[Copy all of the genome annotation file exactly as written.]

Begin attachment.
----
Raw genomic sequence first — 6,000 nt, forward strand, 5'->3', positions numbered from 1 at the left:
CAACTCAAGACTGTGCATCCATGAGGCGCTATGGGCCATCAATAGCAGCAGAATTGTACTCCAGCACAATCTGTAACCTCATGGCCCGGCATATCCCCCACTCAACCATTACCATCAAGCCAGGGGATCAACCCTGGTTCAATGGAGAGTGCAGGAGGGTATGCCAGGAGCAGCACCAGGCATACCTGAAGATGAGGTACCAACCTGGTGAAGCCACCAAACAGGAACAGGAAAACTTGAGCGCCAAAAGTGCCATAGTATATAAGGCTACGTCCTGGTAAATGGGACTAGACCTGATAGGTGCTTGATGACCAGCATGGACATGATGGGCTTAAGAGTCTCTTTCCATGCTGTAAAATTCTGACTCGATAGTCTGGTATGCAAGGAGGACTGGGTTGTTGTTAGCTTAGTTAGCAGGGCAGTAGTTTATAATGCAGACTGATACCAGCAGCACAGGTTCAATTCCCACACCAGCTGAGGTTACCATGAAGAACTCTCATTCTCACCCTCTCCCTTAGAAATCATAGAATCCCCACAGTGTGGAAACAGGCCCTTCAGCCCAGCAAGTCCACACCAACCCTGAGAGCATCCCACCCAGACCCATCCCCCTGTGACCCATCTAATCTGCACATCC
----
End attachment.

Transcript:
Raw genomic sequence first — 6,000 nt, forward strand, 5'->3', positions numbered from 1 at the left:
CAACTCAAGACTGTGCATCCATGAGGCGCTATGGGCCATCAATAGCAGCAGAATTGTACTCCAGCACAATCTGTAACCTCATGGCCCGGCATATCCCCCACTCAACCATTACCATCAAGCCAGGGGATCAACCCTGGTTCAATGGAGAGTGCAGGAGGGTATGCCAGGAGCAGCACCAGGCATACCTGAAGATGAGGTACCAACCTGGTGAAGCCACCAAACAGGAACAGGAAAACTTGAGCGCCAAAAGTGCCATAGTATATAAGGCTACGTCCTGGTAAATGGGACTAGACCTGATAGGTGCTTGATGACCAGCATGGACATGATGGGCTTAAGAGTCTCTTTCCATGCTGTAAAATTCTGACTCGATAGTCTGGTATGCAAGGAGGACTGGGTTGTTGTTAGCTTAGTTAGCAGGGCAGTAGTTTATAATGCAGACTGATACCAGCAGCACAGGTTCAATTCCCACACCAGCTGAGGTTACCATGAAGAACTCTCATTCTCACCCTCTCCCTTAGAAATCATAGAATCCCCACAGTGTGGAAACAGGCCCTTCAGCCCAGCAAGTCCACACCAACCCTGAGAGCATCCCACCCAGACCCATCCCCCTGTGACCCATCTAATCTGCACATCC